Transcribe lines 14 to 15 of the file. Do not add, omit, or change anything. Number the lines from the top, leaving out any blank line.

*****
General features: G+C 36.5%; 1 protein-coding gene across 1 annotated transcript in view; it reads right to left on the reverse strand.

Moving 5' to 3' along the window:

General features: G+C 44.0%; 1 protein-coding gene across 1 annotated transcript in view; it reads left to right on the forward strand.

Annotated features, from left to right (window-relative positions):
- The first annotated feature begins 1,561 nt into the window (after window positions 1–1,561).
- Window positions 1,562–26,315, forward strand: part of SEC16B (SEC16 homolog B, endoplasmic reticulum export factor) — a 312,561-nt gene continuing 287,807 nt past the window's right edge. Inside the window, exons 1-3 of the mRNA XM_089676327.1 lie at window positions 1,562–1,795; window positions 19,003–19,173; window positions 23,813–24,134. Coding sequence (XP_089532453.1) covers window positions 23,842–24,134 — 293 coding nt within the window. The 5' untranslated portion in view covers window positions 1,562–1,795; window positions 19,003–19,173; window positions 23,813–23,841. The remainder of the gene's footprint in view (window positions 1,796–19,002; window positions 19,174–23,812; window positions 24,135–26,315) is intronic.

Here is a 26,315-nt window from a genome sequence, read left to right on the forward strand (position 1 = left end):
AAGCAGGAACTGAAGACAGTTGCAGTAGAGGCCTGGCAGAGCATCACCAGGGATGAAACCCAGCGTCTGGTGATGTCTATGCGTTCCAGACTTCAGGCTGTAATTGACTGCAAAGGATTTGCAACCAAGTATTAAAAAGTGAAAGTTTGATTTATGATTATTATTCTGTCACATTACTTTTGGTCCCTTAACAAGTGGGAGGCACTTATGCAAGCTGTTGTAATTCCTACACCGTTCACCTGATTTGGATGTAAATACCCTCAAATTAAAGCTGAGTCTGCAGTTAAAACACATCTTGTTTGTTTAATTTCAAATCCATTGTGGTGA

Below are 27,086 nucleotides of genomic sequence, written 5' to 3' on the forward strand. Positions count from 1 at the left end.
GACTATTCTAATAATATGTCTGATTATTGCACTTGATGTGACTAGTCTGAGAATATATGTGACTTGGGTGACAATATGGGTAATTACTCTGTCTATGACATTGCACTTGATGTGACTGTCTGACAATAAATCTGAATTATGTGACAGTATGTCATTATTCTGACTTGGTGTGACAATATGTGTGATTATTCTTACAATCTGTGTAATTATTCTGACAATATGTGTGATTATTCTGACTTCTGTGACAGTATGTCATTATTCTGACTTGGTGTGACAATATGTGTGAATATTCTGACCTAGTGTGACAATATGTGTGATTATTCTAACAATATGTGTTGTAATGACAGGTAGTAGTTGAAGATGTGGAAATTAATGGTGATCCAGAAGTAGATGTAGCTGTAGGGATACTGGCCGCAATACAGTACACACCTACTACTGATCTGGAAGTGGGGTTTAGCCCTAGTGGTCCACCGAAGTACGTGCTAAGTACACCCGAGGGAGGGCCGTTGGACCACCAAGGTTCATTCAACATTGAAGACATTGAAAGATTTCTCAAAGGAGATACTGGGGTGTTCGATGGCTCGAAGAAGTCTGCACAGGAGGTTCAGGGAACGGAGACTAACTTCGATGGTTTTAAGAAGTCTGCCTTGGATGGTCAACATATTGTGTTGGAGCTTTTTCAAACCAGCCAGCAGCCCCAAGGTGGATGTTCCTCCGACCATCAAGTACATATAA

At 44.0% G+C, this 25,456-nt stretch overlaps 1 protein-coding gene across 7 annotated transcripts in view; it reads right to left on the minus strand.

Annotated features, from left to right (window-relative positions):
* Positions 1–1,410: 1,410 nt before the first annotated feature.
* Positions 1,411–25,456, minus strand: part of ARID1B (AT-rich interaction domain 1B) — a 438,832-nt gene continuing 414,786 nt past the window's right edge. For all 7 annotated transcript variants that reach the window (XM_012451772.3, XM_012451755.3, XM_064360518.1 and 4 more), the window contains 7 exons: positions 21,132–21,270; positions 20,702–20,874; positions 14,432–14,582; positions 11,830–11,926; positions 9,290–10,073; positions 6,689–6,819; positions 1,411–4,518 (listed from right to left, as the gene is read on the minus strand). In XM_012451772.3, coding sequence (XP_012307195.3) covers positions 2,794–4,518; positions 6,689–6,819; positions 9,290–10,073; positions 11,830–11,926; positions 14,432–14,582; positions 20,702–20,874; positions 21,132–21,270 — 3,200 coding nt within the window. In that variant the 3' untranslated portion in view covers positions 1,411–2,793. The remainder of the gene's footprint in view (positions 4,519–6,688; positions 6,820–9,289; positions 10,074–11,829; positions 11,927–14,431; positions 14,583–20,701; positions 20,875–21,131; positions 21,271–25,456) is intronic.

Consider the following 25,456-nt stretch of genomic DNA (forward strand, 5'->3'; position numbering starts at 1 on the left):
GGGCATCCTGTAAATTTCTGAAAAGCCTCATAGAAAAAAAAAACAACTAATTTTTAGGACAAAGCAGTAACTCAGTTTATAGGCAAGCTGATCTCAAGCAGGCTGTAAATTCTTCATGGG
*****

* Positions 1,411–25,456, minus strand: part of ARID1B (AT-rich interaction domain 1B) — a 438,832-nt gene continuing 414,786 nt past the window's right edge. For all 7 annotated transcript variants that reach the window (XM_012451772.3, XM_012451755.3, XM_064360518.1 and 4 more), the window contains 7 exons: positions 21,132–21,270; positions 20,702–20,874; positions 14,432–14,582; positions 11,830–11,926; positions 9,290–10,073; positions 6,689–6,819; positions 1,411–4,518 (listed from right to left, as the gene is read on the minus strand). In XM_012451772.3, coding sequence (XP_012307195.3) covers positions 2,794–4,518; positions 6,689–6,819; positions 9,290–10,073; positions 11,830–11,926; positions 14,432–14,582; positions 20,702–20,874; positions 21,132–21,270 — 3,200 coding nt within the window. In that variant the 3' untranslated portion in view covers positions 1,411–2,793. The remainder of the gene's footprint in view (positions 4,519–6,688; positions 6,820–9,289; positions 10,074–11,829; positions 11,927–14,431; positions 14,583–20,701; positions 20,875–21,131; positions 21,271–25,456) is intronic.

Consider the following 25,456-nt stretch of genomic DNA (forward strand, 5'->3'; position numbering starts at 1 on the left):